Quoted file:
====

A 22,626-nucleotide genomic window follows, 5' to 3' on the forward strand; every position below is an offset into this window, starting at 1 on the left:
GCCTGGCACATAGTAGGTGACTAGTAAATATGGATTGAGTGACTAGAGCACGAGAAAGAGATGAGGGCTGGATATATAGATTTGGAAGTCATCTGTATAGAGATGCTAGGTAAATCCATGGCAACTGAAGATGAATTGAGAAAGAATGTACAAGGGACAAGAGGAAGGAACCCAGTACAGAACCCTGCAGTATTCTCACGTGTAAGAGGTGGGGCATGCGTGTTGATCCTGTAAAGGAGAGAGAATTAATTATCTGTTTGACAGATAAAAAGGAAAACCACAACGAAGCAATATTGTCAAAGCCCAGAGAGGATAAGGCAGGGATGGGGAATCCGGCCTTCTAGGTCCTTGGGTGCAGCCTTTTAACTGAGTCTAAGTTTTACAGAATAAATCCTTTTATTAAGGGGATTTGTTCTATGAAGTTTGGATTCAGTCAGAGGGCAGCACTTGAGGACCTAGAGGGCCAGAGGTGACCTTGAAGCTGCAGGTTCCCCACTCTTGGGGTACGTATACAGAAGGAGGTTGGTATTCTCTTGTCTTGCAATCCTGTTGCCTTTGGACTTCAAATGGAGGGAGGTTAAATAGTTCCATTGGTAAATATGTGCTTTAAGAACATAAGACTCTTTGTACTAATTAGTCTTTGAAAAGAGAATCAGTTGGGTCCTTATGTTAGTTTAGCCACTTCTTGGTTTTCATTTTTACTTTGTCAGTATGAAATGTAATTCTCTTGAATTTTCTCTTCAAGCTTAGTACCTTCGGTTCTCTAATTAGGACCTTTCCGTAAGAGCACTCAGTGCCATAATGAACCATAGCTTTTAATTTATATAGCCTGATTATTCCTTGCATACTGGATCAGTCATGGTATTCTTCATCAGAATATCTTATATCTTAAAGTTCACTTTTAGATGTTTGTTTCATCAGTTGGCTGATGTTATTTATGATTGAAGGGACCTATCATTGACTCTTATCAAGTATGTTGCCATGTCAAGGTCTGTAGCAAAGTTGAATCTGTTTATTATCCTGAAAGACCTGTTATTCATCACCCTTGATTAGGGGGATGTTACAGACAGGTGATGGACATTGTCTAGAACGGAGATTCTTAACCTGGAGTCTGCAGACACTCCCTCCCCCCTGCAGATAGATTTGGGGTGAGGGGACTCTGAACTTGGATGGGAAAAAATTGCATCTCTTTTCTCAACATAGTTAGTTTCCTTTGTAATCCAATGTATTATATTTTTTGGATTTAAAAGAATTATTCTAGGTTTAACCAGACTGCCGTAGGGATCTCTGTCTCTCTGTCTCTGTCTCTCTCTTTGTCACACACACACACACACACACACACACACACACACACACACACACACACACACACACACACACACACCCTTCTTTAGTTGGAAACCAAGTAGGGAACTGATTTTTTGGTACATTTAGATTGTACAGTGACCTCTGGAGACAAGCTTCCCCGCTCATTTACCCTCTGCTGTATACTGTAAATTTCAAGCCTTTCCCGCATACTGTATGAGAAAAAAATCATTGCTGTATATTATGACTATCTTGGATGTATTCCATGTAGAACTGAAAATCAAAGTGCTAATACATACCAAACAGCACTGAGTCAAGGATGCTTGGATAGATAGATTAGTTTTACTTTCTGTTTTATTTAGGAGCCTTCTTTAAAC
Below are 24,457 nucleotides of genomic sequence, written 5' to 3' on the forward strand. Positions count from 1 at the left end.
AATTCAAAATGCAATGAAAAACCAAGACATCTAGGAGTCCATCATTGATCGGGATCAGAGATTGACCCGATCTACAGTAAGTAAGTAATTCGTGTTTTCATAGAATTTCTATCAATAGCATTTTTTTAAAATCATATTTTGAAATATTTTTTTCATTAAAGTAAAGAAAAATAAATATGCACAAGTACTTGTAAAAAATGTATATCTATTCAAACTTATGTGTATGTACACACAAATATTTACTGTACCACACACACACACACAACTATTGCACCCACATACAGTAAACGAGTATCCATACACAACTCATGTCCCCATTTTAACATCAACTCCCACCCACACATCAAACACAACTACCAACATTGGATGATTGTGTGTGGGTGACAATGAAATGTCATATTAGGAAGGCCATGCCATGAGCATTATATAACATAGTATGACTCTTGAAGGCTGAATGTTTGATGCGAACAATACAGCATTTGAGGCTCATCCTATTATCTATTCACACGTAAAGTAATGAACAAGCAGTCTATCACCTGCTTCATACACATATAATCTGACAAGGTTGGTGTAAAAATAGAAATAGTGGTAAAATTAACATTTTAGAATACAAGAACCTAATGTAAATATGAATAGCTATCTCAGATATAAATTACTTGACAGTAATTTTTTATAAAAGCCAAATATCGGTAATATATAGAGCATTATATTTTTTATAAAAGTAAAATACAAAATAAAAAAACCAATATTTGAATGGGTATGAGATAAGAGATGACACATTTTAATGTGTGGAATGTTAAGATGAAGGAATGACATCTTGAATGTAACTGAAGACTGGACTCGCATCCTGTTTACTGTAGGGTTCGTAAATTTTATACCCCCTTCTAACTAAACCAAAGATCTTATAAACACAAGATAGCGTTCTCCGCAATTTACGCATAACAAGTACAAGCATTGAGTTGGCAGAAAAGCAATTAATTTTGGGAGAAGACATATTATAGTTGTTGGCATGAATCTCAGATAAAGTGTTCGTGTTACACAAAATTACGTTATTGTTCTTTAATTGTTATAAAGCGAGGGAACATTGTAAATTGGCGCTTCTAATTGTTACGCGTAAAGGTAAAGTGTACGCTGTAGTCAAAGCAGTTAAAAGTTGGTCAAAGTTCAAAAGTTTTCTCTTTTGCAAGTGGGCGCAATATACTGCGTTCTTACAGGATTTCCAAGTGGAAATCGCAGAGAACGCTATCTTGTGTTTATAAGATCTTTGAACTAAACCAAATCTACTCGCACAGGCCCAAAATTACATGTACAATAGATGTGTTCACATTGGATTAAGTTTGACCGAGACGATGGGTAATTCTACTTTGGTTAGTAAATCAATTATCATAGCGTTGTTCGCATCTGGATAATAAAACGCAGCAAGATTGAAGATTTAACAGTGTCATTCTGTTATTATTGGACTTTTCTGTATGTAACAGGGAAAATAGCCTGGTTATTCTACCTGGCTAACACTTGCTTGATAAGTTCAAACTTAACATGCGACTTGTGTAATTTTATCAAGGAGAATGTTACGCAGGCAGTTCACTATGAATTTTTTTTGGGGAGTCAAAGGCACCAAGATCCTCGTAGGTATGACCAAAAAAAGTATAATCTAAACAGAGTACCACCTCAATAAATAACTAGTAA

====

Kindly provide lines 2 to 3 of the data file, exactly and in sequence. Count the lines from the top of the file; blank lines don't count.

GCCTGGCACATAGTAGGTGACTAGTAAATATGGATTGAGTGACTAGAGCACGAGAAAGAGATGAGGGCTGGATATATAGATTTGGAAGTCATCTGTATAGAGATGCTAGGTAAATCCATGGCAACTGAAGATGAATTGAGAAAGAATGTACAAGGGACAAGAGGAAGGAACCCAGTACAGAACCCTGCAGTATTCTCACGTGTAAGAGGTGGGGCATGCGTGTTGATCCTGTAAAGGAGAGAGAATTAATTATCTGTTTGACAGATAAAAAGGAAAACCACAACGAAGCAATATTGTCAAAGCCCAGAGAGGATAAGGCAGGGATGGGGAATCCGGCCTTCTAGGTCCTTGGGTGCAGCCTTTTAACTGAGTCTAAGTTTTACAGAATAAATCCTTTTATTAAGGGGATTTGTTCTATGAAGTTTGGATTCAGTCAGAGGGCAGCACTTGAGGACCTAGAGGGCCAGAGGTGACCTTGAAGCTGCAGGTTCCCCACTCTTGGGGTACGTATACAGAAGGAGGTTGGTATTCTCTTGTCTTGCAATCCTGTTGCCTTTGGACTTCAAATGGAGGGAGGTTAAATAGTTCCATTGGTAAATATGTGCTTTAAGAACATAAGACTCTTTGTACTAATTAGTCTTTGAAAAGAGAATCAGTTGGGTCCTTATGTTAGTTTAGCCACTTCTTGGTTTTCATTTTTACTTTGTCAGTATGAAATGTAATTCTCTTGAATTTTCTCTTCAAGCTTAGTACCTTCGGTTCTCTAATTAGGACCTTTCCGTAAGAGCACTCAGTGCCATAATGAACCATAGCTTTTAATTTATATAGCCTGATTATTCCTTGCATACTGGATCAGTCATGGTATTCTTCATCAGAATATCTTATATCTTAAAGTTCACTTTTAGATGTTTGTTTCATCAGTTGGCTGATGTTATTTATGATTGAAGGGACCTATCATTGACTCTTATCAAGTATGTTGCCATGTCAAGGTCTGTAGCAAAGTTGAATCTGTTTATTATCCTGAAAGACCTGTTATTCATCACCCTTGATTAGGGGGATGTTACAGACAGGTGATGGACATTGTCTAGAACGGAGATTCTTAACCTGGAGTCTGCAGACACTCCCTCCCCCCTGCAGATAGATTTGGGGTGAGGGGACTCTGAACTTGGATGGGAAAAAATTGCATCTCTTTTCTCAACATAGTTAGTTTCCTTTGTAATCCAATGTATTATATTTTTTGGATTTAAAAGAATTATTCTAGGTTTAACCAGACTGCCGTAGGGATCTCTGTCTCTCTGTCTCTGTCTCTCTCTTTGTCACACACACACACACACACACACACACACACACACACACACACACACACACACACACACACACACACCCTTCTTTAGTTGGAAACCAAGTAGGGAACTGATTTTTTGGTACATTTAGATTGTACAGTGACCTCTGGAGACAAGCTTCCCCGCTCATTTACCCTCTGCTGTATACTGTAAATTTCAAGCCTTTCCCGCATACTGTATGAGAAAAAAATCATTGCTGTATATTATGACTATCTTGGATGTATTCCATGTAGAACTGAAAATCAAAGTGCTAATACATACCAAACAGCACTGAGTCAAGGATGCTTGGATAGATAGATTAGTTTTACTTTCTGTTTTATTTAGGAGCCTTCTTTAAAC
Below are 24,457 nucleotides of genomic sequence, written 5' to 3' on the forward strand. Positions count from 1 at the left end.